This then could put forward the questions, what does it mean to know God? Before we go on, maybe spend a few moments discussing this question as a group…

The question is likely to be a difficult one to answer, one that whole books have been written about. One book, written by a British scholar J. I. Packer suggests there are three elements to knowing God. “Firstly, knowing God is a matter of personal dealing. . . . It is a matter of dealing with him as he opens up to you, and being dealt with by him as he has full knowledge of you… Second, knowing God is a is a matter of personal involvement, in mind, will and feeling… The believer rejoices when his God is honoured and vindicated, and feels the acutest distress when he sees God flouted… Equally, the Christian feels shame and grief when convicted of having failed his Lord… Third, knowing God is a matter of grace. It is a relationship in which the initiative throughout is with God - as it must be, since God is so completely above us and when we have so completely forfeited all claim on his favour by our sins”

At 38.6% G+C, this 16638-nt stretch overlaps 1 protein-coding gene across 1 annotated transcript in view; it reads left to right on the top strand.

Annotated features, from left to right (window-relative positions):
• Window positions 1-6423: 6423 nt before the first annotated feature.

What matters through all this, is not as much that we know God, but the fact that he knows us, and that is the view that Paul looks at this from in this whole Chapter of Ephesians. Paul prays that the Ephesians (and we) might know God because it is God who first put his love on us when he elected, and knew us, before all creation.

Discussion Questions.

1)        Have we become so accustomed to what we have, spiritually and materialistically, that we take what we have for granted?

2)        When we give thanks, are we sincere? Do we desperately mean the thanks that we are giving? Or is it a customary “nod to God” because we know we should give thanks.